A four-way tussle for the yellow jersey, a revamped green jersey competition to favour stage winners and a course designed to crescendo not peter out. On the surface you’d have to give this Tour a B- for delivering on this manifesto.
After Chris Froome convincingly pulverised his opponents in the opening mountain stage of the race at La Pierre-Saint-Martin, all talk of the ‘Big Four’ soon became the ‘Big Snore’ with the likes of defending champion Vincenzo Nibali, two-time winner Alberto Contador and the great hope Nairo Quintana all well off the pace.
Froome picked up the yellow jersey earlier than expected before losing it for two days to Tony Martin and a third to etiquette, following the German’s unlucky fall at Le Havre.
Such were Froome’s commanding performances in yellow that his time at the top was accompanied with a barrage of relentless innuendo surrounding his integrity – with the French press and the people’s jury on Twitter all condemning a man and his team perceived as all too redolent of a former cheating champion.
The redolence took on a new putrid dimension when Froome was subjected to glasses of urine and cascades of spittle – not to mention the abuse and jeers – from a minority of fans lining the roads.
And yet slowly the pendulum was turning – and just as many had predicted (most notably Eusebio Unzué, the general manager of Movistar himself), the momentum started to favour Quintana once the race hit the high Alps.
Quintana’s time game at La Toussuire planted a seed of doubt or hope (depending which side of the fence you stood) and when Movistar delivered their tactical masterclass on Alpe d’Huez in a three-pronged attack involving Quintana, Alejandro Valverde and Winner Anacona, there was a moment when even Froome thought he had lost the Tour.
The eventual winning margin of 1:12 was the eleventh smallest in history – and had Quintana not lost so much time in the crosswinds of stage two in the Netherlands, his white jersey could well have been yellow.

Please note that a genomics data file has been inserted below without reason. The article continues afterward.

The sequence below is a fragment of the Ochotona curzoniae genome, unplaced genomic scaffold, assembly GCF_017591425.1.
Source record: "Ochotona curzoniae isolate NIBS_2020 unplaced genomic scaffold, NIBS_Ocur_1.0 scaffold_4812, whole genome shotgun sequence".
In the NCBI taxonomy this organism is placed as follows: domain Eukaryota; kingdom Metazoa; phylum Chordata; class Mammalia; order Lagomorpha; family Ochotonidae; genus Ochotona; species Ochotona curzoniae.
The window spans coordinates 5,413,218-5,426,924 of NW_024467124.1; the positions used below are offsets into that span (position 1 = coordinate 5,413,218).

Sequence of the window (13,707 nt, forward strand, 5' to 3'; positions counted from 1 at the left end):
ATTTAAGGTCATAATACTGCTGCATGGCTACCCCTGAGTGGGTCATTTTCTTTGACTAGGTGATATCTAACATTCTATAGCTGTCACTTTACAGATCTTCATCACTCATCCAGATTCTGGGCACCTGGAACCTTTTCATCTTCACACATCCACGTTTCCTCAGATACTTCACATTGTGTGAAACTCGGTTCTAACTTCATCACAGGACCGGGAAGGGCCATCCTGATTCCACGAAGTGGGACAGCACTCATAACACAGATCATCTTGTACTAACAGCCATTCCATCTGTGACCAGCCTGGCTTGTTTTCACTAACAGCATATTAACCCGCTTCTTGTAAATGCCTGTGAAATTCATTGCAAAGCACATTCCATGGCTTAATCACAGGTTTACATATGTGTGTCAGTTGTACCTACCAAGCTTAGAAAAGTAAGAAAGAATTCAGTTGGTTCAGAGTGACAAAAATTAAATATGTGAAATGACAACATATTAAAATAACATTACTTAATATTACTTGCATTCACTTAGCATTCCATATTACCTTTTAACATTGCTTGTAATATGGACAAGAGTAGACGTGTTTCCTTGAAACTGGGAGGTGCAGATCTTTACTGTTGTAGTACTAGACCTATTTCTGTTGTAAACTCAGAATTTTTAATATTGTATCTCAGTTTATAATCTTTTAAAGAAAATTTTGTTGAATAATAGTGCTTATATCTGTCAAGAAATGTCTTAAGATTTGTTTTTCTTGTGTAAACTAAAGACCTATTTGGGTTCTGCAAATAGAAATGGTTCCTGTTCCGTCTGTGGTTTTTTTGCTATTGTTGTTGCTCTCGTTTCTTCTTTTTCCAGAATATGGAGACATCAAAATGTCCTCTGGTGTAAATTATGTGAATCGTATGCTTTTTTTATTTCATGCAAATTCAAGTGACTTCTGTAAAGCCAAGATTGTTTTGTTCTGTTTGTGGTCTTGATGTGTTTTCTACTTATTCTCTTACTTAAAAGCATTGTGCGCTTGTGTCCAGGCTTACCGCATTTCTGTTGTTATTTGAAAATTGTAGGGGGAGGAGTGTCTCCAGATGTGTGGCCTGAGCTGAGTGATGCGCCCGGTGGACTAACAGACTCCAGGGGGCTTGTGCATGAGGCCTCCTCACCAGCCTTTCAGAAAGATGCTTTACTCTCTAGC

Indeed, for a route that was initially perceived as “anti-Froome” it was a remarkable coup for the Kenyan-born British rider and his Sky team to emerge from the Lowlands and cobbles of northern France not only unscathed but seemingly in control of the race.
The lack of a long individual time trial was supposed to hinder Froome – but this aspect of the course proved to be well adjudged for it kept Quintana in with a shout even in spite of those early losses.
Interestingly, it was a yellow jersey battle which only became a two-horse affair in the last few days of the race – completely mirroring what we saw with the green jersey.
Back when Froome was sitting pretty in the Pyrenees, many fans were at least relishing the prospect of a thrilling fight for green – on the back of Andre Greipel’s stellar performances in the sprints.
How soon this changed. Peter Sagan’s run of five second-place finishes – which came to the fore during four intriguing transitional stages from the Pyrenees to the Alps in which the Slovakian featured in the breakaway every time.
A rejigging of points to favour stage winners was meant to give the triple green jersey winner Sagan a run for his money this year – and yet even four stage wins (to Sagan’s zero) were not enough for Greipel to emerge victorious.
And yet it has to be said, never has a more one-sided competition been as thrilling to watch as the one-man show that is Sagan, a rider incapable of taking a back seat. So determined was he to end his winless streak, he wowed with his every pedal stroke.